Context Florida: 3 Myths of The Florida Special Election (by SIMs own, Fred Piccolo)
March 13, 2014
I hate reading lists that begin with long winded explanations of what’s to come. So with that in mind, let’s get down to brass tacks and examine three of the biggest myths surrounding the special election in Florida’s 13th Congressional District.
Big Data is King
To be sure, knowing who your voters are, their beliefs and motivations, their habits, and a myriad of other data points is essential to a modern campaign. The recent launch of the RNC startup, Para Bellum Labs, is a welcome development so long as it remains focused on data and not policy or personalities. But to hail the arrival of GOP “Big Data” as an electoral savior or “game changer” misses the actual utility of data.
Let me explain.
In 2012, Barack Obama operated the single biggest data mining and exploitation regime this nation, politically, ever witnessed. Utilizing this massive data mining effort and deep statistical analysis, he then went on to win Florida…by less than 1% (.9%) and won the 13th Congressional District by 1%.Meanwhile, in 2012, Democrat Senator Bill Nelson, presumably without access to the vaunted Obama “big data” machine, won Florida with 286,000 more votes than Barack Obama (granted, against a weaker candidate) and won the 13th Congressional District by 18%.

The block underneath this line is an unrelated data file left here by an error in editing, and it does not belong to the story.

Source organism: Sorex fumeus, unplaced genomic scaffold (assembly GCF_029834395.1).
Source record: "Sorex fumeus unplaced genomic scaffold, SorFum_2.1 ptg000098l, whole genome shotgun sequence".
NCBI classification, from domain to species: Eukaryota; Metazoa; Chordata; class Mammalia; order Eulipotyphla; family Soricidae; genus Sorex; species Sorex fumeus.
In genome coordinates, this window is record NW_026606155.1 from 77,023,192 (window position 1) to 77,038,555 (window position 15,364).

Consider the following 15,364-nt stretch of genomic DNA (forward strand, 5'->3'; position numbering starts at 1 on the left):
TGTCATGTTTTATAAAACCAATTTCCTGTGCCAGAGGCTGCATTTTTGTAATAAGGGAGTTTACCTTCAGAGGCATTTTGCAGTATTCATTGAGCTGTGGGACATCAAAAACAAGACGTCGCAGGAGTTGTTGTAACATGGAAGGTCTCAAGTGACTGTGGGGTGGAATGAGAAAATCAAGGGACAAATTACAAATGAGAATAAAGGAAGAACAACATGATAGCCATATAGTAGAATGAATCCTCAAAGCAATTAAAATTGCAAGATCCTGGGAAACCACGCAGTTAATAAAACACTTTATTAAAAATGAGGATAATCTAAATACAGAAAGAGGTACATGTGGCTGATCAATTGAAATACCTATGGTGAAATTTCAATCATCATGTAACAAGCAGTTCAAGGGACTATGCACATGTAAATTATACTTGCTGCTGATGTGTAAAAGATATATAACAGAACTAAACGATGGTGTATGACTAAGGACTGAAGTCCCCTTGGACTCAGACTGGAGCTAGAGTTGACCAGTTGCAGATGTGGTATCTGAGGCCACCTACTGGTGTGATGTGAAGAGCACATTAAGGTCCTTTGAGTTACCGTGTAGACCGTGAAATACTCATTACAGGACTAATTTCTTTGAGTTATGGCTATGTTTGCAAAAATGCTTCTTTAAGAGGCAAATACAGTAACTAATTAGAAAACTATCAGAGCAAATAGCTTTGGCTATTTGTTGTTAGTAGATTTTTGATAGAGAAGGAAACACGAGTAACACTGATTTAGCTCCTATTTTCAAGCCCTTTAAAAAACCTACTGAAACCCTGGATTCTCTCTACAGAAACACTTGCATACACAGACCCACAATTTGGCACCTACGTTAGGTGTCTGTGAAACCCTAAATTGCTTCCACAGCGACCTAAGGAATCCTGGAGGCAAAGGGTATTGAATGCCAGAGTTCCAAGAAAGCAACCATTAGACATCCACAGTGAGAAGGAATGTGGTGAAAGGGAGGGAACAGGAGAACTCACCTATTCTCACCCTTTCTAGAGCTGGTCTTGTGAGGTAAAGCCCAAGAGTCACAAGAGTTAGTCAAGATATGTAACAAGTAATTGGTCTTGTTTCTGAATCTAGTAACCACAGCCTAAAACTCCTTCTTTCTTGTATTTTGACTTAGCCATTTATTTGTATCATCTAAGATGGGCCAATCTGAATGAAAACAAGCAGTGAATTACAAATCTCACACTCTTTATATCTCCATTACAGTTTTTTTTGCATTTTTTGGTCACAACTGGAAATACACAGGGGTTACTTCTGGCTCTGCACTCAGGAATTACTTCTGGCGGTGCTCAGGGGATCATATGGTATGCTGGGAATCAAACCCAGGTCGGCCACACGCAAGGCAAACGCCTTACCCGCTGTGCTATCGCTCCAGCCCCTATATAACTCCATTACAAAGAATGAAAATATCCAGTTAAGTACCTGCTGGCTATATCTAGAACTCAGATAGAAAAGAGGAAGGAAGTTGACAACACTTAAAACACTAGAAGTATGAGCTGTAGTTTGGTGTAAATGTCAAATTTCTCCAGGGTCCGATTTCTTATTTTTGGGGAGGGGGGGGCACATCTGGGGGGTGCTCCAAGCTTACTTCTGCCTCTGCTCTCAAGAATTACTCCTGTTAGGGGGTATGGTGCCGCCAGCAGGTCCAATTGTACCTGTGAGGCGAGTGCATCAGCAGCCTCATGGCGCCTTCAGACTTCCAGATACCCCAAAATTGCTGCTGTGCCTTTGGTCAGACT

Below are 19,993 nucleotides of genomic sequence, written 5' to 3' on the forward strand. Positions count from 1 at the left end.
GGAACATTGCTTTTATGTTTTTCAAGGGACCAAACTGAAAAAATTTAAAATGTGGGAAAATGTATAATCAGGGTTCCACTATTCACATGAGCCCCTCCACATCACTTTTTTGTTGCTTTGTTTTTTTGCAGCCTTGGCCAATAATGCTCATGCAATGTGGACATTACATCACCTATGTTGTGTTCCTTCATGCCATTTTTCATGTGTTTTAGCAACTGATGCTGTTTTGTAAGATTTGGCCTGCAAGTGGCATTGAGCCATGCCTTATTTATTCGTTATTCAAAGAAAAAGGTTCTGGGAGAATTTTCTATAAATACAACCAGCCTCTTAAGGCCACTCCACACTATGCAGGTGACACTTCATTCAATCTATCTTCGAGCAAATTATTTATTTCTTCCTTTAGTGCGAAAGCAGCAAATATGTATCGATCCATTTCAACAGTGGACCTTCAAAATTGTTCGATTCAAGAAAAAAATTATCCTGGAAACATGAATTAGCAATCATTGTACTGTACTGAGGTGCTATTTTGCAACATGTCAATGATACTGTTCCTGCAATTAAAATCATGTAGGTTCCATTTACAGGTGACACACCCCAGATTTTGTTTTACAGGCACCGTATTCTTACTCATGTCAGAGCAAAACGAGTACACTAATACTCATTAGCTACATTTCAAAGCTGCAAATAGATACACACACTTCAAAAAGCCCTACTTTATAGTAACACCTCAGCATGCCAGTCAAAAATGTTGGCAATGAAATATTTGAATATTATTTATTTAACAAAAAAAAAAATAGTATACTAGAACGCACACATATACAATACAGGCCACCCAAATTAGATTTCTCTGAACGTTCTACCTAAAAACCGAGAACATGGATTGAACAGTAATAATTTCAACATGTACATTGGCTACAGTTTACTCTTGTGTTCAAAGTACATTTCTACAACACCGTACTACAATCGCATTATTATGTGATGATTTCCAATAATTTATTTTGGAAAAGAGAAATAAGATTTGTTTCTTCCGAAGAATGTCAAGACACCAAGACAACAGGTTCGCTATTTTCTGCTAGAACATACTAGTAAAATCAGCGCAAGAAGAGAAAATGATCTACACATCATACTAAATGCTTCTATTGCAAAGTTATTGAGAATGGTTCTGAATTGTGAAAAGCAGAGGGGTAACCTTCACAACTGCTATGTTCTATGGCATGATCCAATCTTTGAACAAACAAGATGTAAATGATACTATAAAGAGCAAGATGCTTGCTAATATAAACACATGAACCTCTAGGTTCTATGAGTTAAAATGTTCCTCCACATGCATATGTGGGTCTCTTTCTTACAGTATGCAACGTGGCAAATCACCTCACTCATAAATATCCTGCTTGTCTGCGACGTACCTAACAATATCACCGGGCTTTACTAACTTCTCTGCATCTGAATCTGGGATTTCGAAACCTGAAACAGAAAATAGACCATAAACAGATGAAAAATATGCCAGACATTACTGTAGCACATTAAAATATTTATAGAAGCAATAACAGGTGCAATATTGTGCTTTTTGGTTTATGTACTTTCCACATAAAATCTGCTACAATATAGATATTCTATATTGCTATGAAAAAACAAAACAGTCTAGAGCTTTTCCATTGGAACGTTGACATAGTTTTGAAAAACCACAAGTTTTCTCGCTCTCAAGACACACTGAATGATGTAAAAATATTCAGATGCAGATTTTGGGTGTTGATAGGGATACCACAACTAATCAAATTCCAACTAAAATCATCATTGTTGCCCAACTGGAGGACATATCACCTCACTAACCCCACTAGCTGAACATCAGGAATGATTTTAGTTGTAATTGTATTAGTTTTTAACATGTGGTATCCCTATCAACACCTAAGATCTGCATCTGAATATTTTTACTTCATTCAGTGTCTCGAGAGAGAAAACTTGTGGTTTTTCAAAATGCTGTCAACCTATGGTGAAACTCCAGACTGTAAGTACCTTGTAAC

Ironically enough in 2010, a GOP “wave” year, Alex Sink also won the 13th Congressional District, by 3%.
Enter Bill Young, in 2012, without access to such data – beyond polling, WebElect, etc. In the District carried by President Obama by 1%, Bill Nelson by 18%, and Alex Sink by 3%, Young won re-election by 16%.
The lesson here? Big data won’t replace likeable candidates, fundraising, and retail politics. It won’t save bad candidates (ie Alex Sink) or carry decent ones across the finish line. What it will do is provide good candidates with demographics and targets to expand their margins and/or enlarge the overall vote pie (ie David Jolly).
Big data is a Duke or an Earl. Compelling, charismatic, and disciplined candidates will always be King.
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